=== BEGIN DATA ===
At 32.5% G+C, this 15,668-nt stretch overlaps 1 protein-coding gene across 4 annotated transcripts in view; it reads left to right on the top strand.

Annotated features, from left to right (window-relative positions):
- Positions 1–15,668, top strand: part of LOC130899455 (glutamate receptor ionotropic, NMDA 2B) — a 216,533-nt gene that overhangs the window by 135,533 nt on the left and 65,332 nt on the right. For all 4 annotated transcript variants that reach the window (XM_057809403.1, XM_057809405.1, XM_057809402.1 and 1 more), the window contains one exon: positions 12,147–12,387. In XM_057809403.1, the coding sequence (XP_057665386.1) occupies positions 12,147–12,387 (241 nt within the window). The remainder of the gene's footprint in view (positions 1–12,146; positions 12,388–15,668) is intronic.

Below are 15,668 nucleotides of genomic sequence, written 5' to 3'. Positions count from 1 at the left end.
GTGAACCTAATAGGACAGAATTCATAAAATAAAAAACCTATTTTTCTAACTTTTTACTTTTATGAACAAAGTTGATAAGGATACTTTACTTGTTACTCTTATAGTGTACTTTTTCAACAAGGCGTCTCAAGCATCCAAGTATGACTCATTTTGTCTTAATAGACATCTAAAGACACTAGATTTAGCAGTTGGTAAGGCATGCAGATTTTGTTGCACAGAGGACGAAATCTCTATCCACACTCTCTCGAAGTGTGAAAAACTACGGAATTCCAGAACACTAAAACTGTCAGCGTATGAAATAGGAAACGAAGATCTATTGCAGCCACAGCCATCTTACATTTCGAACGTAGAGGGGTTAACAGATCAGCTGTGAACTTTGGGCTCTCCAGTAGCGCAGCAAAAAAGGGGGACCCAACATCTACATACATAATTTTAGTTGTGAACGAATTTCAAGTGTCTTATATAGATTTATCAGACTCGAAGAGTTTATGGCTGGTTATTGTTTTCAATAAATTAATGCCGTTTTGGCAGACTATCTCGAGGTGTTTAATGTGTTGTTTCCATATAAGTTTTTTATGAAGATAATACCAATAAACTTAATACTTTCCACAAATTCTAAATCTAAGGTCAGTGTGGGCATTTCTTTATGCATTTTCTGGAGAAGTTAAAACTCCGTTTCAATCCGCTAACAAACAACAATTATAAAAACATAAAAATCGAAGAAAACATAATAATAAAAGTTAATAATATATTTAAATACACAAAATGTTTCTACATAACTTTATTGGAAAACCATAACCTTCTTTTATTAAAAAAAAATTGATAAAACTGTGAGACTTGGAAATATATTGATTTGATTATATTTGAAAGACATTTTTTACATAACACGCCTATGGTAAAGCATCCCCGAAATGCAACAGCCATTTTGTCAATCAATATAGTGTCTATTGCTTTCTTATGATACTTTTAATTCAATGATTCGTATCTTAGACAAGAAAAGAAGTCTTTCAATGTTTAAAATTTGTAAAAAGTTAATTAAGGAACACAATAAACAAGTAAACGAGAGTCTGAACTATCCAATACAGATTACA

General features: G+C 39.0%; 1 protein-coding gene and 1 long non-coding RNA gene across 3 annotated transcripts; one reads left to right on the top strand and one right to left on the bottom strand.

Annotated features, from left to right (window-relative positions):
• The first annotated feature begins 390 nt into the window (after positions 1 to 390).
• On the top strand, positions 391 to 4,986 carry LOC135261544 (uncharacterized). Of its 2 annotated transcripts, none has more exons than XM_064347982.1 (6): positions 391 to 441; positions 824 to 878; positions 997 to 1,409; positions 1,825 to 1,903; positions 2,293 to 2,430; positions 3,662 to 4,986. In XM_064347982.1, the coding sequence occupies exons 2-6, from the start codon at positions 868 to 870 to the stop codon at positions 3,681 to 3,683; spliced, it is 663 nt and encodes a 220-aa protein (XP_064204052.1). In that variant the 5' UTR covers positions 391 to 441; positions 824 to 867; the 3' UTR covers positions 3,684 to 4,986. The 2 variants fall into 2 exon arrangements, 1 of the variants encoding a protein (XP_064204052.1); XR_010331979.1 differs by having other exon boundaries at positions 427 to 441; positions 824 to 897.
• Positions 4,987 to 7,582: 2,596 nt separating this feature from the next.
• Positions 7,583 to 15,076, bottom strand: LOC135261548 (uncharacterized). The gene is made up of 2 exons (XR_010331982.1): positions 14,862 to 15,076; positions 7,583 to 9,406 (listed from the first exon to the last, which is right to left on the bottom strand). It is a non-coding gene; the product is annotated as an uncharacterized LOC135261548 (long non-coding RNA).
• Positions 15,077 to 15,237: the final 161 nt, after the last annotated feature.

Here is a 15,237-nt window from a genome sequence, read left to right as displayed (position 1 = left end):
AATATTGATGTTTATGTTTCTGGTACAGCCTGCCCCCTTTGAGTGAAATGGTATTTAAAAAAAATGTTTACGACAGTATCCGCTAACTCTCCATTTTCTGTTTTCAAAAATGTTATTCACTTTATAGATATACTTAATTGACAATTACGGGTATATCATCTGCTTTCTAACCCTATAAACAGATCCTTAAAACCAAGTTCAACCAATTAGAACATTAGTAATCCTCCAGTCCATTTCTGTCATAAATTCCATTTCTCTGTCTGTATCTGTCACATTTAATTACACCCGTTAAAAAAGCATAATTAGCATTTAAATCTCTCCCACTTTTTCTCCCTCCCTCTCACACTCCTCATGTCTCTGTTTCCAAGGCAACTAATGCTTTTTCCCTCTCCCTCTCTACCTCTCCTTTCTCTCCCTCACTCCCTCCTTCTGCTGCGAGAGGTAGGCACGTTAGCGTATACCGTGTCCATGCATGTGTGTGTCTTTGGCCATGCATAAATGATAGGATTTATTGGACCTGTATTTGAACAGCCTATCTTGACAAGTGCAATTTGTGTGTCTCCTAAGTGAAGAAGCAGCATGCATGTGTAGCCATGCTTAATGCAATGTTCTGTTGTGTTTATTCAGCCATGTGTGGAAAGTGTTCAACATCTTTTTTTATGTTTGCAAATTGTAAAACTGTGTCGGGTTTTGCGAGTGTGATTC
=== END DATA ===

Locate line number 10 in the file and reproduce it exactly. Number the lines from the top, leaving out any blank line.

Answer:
• Positions 4,987 to 7,582: 2,596 nt separating this feature from the next.